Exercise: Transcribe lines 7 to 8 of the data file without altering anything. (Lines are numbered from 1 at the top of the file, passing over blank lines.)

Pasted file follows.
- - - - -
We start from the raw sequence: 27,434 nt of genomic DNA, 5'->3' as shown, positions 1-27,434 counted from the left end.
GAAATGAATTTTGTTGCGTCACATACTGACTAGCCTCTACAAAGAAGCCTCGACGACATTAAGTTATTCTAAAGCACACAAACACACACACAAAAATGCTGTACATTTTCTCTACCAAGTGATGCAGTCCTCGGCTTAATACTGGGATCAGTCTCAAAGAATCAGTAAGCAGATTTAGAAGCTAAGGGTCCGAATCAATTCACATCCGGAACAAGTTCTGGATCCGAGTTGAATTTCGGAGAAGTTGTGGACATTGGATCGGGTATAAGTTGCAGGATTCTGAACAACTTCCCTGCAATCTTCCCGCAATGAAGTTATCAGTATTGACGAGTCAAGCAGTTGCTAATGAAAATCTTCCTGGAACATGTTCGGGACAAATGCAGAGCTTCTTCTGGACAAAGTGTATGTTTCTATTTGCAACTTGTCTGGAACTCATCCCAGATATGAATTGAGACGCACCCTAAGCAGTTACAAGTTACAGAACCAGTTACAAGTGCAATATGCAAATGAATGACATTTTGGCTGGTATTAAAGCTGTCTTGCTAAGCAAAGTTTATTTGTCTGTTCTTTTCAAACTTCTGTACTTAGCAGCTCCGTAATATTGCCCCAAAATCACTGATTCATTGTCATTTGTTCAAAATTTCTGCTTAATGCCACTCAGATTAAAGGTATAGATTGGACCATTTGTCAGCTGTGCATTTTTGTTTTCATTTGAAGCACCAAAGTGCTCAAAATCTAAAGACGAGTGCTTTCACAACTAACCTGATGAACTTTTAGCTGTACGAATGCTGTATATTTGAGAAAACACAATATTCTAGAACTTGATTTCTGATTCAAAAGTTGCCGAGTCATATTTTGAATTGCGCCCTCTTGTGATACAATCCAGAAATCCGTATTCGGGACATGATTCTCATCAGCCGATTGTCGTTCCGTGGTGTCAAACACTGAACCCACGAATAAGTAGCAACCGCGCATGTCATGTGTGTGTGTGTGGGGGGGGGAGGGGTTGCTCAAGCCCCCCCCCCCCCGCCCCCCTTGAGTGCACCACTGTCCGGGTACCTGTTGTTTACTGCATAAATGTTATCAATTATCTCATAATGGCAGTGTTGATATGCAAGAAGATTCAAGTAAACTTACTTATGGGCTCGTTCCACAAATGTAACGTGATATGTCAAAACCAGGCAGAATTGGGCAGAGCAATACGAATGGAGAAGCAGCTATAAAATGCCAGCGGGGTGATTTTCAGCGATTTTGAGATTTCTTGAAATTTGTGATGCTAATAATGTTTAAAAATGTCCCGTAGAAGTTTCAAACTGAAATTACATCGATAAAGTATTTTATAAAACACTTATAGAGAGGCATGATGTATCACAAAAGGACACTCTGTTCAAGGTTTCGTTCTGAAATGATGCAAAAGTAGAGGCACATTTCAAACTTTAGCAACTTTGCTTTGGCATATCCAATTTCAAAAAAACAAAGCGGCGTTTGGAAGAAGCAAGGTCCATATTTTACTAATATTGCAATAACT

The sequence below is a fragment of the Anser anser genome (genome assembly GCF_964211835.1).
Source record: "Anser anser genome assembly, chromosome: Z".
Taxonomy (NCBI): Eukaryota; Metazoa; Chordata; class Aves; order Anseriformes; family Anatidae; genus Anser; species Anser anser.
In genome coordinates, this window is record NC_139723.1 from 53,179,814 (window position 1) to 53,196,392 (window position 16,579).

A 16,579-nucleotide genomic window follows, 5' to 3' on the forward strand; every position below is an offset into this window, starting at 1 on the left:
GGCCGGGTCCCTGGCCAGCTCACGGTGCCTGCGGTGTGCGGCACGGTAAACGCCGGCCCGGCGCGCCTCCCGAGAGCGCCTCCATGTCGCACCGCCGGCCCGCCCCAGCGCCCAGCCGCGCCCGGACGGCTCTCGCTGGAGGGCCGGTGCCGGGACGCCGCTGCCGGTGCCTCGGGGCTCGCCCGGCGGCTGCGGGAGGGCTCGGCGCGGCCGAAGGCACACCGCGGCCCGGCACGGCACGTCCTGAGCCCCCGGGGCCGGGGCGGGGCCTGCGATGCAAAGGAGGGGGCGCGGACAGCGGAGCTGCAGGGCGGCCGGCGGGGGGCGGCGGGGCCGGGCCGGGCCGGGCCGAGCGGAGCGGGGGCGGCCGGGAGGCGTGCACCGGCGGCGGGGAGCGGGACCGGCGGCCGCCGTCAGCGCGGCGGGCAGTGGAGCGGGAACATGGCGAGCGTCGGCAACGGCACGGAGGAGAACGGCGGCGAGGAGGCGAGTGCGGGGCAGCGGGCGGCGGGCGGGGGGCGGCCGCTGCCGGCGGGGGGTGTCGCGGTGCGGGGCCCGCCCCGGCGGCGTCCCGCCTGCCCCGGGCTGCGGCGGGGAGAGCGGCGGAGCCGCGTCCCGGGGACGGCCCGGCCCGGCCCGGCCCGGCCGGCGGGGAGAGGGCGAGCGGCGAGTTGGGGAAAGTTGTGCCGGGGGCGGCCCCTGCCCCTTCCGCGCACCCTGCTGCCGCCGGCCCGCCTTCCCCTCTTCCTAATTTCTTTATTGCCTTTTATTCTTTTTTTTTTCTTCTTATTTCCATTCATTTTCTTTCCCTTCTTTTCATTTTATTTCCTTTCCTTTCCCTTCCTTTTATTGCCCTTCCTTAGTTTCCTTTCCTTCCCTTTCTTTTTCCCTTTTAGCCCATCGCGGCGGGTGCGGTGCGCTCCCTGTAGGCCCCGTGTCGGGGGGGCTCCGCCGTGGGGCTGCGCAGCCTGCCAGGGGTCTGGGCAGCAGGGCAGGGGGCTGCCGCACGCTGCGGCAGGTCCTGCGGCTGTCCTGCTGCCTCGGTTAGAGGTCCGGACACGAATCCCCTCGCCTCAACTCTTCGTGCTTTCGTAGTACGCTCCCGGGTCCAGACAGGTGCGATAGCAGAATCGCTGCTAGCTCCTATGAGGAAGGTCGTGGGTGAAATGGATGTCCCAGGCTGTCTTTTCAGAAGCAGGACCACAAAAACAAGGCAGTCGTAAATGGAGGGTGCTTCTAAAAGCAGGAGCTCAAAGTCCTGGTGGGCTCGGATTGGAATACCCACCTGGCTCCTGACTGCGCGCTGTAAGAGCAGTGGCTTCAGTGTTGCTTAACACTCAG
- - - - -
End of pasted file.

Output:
A 16,579-nucleotide genomic window follows, 5' to 3' on the forward strand; every position below is an offset into this window, starting at 1 on the left:
GGCCGGGTCCCTGGCCAGCTCACGGTGCCTGCGGTGTGCGGCACGGTAAACGCCGGCCCGGCGCGCCTCCCGAGAGCGCCTCCATGTCGCACCGCCGGCCCGCCCCAGCGCCCAGCCGCGCCCGGACGGCTCTCGCTGGAGGGCCGGTGCCGGGACGCCGCTGCCGGTGCCTCGGGGCTCGCCCGGCGGCTGCGGGAGGGCTCGGCGCGGCCGAAGGCACACCGCGGCCCGGCACGGCACGTCCTGAGCCCCCGGGGCCGGGGCGGGGCCTGCGATGCAAAGGAGGGGGCGCGGACAGCGGAGCTGCAGGGCGGCCGGCGGGGGGCGGCGGGGCCGGGCCGGGCCGGGCCGAGCGGAGCGGGGGCGGCCGGGAGGCGTGCACCGGCGGCGGGGAGCGGGACCGGCGGCCGCCGTCAGCGCGGCGGGCAGTGGAGCGGGAACATGGCGAGCGTCGGCAACGGCACGGAGGAGAACGGCGGCGAGGAGGCGAGTGCGGGGCAGCGGGCGGCGGGCGGGGGGCGGCCGCTGCCGGCGGGGGGTGTCGCGGTGCGGGGCCCGCCCCGGCGGCGTCCCGCCTGCCCCGGGCTGCGGCGGGGAGAGCGGCGGAGCCGCGTCCCGGGGACGGCCCGGCCCGGCCCGGCCCGGCCGGCGGGGAGAGGGCGAGCGGCGAGTTGGGGAAAGTTGTGCCGGGGGCGGCCCCTGCCCCTTCCGCGCACCCTGCTGCCGCCGGCCCGCCTTCCCCTCTTCCTAATTTCTTTATTGCCTTTTATTCTTTTTTTTTTCTTCTTATTTCCATTCATTTTCTTTCCCTTCTTTTCATTTTATTTCCTTTCCTTTCCCTTCCTTTTATTGCCCTTCCTTAGTTTCCTTTCCTTCCCTTTCTTTTTCCCTTTTAGCCCATCGCGGCGGGTGCGGTGCGCTCCCTGTAGGCCCCGTGTCGGGGGGGCTCCGCCGTGGGGCTGCGCAGCCTGCCAGGGGTCTGGGCAGCAGGGCAGGGGGCTGCCGCACGCTGCGGCAGGTCCTGCGGCTGTCCTGCTGCCTCGGTTAGAGGTCCGGACACGAATCCCCTCGCCTCAACTCTTCGTGCTTTCGTAGTACGCTCCCGGGTCCAGACAGGTGCGATAGCAGAATCGCTGCTAGCTCCTATGAGGAAGGTCGTGGGTGAAATGGATGTCCCAGGCTGTCTTTTCAGAAGCAGGACCACAAAAACAAGGCAGTCGTAAATGGAGGGTGCTTCTAAAAGCAGGAGCTCAAAGTCCTGGTGGGCTCGGATTGGAATACCCACCTGGCTCCTGACTGCGCGCTGTAAGAGCAGTGGCTTCAGTGTTGCTTAACACTCAG